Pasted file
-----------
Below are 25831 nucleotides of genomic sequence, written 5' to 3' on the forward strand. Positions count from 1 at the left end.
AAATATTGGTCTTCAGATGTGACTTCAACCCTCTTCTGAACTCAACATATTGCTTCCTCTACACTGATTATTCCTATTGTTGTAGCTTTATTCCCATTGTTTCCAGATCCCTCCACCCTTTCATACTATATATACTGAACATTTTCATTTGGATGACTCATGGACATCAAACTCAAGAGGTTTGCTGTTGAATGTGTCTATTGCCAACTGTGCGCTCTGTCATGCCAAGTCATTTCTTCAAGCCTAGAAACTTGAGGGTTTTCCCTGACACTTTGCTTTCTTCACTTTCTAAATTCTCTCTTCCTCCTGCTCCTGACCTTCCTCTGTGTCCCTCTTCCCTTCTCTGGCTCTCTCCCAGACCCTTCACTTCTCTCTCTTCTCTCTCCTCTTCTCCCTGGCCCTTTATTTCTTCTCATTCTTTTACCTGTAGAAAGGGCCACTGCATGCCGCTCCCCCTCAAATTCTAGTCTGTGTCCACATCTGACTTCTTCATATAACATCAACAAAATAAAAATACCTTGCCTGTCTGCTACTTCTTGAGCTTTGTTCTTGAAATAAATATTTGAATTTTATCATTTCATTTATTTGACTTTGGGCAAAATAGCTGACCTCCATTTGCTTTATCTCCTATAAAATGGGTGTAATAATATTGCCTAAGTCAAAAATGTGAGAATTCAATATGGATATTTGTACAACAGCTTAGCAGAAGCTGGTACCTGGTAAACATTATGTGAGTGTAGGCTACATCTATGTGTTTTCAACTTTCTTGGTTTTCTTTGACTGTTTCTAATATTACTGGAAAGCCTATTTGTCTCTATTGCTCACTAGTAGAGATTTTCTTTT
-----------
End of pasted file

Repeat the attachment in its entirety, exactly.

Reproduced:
Below are 25831 nucleotides of genomic sequence, written 5' to 3' on the forward strand. Positions count from 1 at the left end.
AAATATTGGTCTTCAGATGTGACTTCAACCCTCTTCTGAACTCAACATATTGCTTCCTCTACACTGATTATTCCTATTGTTGTAGCTTTATTCCCATTGTTTCCAGATCCCTCCACCCTTTCATACTATATATACTGAACATTTTCATTTGGATGACTCATGGACATCAAACTCAAGAGGTTTGCTGTTGAATGTGTCTATTGCCAACTGTGCGCTCTGTCATGCCAAGTCATTTCTTCAAGCCTAGAAACTTGAGGGTTTTCCCTGACACTTTGCTTTCTTCACTTTCTAAATTCTCTCTTCCTCCTGCTCCTGACCTTCCTCTGTGTCCCTCTTCCCTTCTCTGGCTCTCTCCCAGACCCTTCACTTCTCTCTCTTCTCTCTCCTCTTCTCCCTGGCCCTTTATTTCTTCTCATTCTTTTACCTGTAGAAAGGGCCACTGCATGCCGCTCCCCCTCAAATTCTAGTCTGTGTCCACATCTGACTTCTTCATATAACATCAACAAAATAAAAATACCTTGCCTGTCTGCTACTTCTTGAGCTTTGTTCTTGAAATAAATATTTGAATTTTATCATTTCATTTATTTGACTTTGGGCAAAATAGCTGACCTCCATTTGCTTTATCTCCTATAAAATGGGTGTAATAATATTGCCTAAGTCAAAAATGTGAGAATTCAATATGGATATTTGTACAACAGCTTAGCAGAAGCTGGTACCTGGTAAACATTATGTGAGTGTAGGCTACATCTATGTGTTTTCAACTTTCTTGGTTTTCTTTGACTGTTTCTAATATTACTGGAAAGCCTATTTGTCTCTATTGCTCACTAGTAGAGATTTTCTTTT